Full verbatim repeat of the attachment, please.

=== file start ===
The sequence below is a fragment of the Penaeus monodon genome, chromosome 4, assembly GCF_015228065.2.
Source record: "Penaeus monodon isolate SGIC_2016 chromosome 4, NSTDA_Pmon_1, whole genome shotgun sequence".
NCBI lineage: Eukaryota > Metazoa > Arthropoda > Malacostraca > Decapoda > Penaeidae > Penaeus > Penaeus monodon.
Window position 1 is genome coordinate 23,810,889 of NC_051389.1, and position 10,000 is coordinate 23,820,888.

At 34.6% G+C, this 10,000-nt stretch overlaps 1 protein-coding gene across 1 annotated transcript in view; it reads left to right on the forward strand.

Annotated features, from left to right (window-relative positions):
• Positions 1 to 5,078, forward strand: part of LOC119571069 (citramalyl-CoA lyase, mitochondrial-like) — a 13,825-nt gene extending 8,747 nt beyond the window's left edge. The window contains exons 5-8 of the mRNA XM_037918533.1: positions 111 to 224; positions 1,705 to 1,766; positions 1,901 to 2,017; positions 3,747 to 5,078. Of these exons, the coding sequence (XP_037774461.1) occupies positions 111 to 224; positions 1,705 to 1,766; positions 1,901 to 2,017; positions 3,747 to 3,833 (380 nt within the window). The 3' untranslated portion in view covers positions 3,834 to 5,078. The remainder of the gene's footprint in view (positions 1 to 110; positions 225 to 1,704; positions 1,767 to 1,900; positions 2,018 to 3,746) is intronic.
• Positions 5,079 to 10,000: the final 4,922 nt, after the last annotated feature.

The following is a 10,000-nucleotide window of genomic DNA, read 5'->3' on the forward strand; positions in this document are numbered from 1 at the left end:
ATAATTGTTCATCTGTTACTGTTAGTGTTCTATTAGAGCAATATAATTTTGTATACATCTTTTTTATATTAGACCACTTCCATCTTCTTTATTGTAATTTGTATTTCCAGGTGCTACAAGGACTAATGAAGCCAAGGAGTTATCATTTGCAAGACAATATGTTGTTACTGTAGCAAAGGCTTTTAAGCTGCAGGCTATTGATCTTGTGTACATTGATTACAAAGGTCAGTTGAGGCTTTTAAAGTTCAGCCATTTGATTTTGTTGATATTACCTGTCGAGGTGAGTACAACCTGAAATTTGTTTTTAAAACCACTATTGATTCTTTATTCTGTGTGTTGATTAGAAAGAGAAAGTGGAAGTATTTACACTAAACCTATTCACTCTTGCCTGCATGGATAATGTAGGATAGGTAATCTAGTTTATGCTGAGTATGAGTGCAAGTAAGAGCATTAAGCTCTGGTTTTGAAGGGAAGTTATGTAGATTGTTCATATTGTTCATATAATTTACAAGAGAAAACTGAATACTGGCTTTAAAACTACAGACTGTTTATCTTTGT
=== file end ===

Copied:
The sequence below is a fragment of the Penaeus monodon genome, chromosome 4, assembly GCF_015228065.2.
Source record: "Penaeus monodon isolate SGIC_2016 chromosome 4, NSTDA_Pmon_1, whole genome shotgun sequence".
NCBI lineage: Eukaryota > Metazoa > Arthropoda > Malacostraca > Decapoda > Penaeidae > Penaeus > Penaeus monodon.
Window position 1 is genome coordinate 23,810,889 of NC_051389.1, and position 10,000 is coordinate 23,820,888.

At 34.6% G+C, this 10,000-nt stretch overlaps 1 protein-coding gene across 1 annotated transcript in view; it reads left to right on the forward strand.

Annotated features, from left to right (window-relative positions):
• Positions 1 to 5,078, forward strand: part of LOC119571069 (citramalyl-CoA lyase, mitochondrial-like) — a 13,825-nt gene extending 8,747 nt beyond the window's left edge. The window contains exons 5-8 of the mRNA XM_037918533.1: positions 111 to 224; positions 1,705 to 1,766; positions 1,901 to 2,017; positions 3,747 to 5,078. Of these exons, the coding sequence (XP_037774461.1) occupies positions 111 to 224; positions 1,705 to 1,766; positions 1,901 to 2,017; positions 3,747 to 3,833 (380 nt within the window). The 3' untranslated portion in view covers positions 3,834 to 5,078. The remainder of the gene's footprint in view (positions 1 to 110; positions 225 to 1,704; positions 1,767 to 1,900; positions 2,018 to 3,746) is intronic.
• Positions 5,079 to 10,000: the final 4,922 nt, after the last annotated feature.

The following is a 10,000-nucleotide window of genomic DNA, read 5'->3' on the forward strand; positions in this document are numbered from 1 at the left end:
ATAATTGTTCATCTGTTACTGTTAGTGTTCTATTAGAGCAATATAATTTTGTATACATCTTTTTTATATTAGACCACTTCCATCTTCTTTATTGTAATTTGTATTTCCAGGTGCTACAAGGACTAATGAAGCCAAGGAGTTATCATTTGCAAGACAATATGTTGTTACTGTAGCAAAGGCTTTTAAGCTGCAGGCTATTGATCTTGTGTACATTGATTACAAAGGTCAGTTGAGGCTTTTAAAGTTCAGCCATTTGATTTTGTTGATATTACCTGTCGAGGTGAGTACAACCTGAAATTTGTTTTTAAAACCACTATTGATTCTTTATTCTGTGTGTTGATTAGAAAGAGAAAGTGGAAGTATTTACACTAAACCTATTCACTCTTGCCTGCATGGATAATGTAGGATAGGTAATCTAGTTTATGCTGAGTATGAGTGCAAGTAAGAGCATTAAGCTCTGGTTTTGAAGGGAAGTTATGTAGATTGTTCATATTGTTCATATAATTTACAAGAGAAAACTGAATACTGGCTTTAAAACTACAGACTGTTTATCTTTGT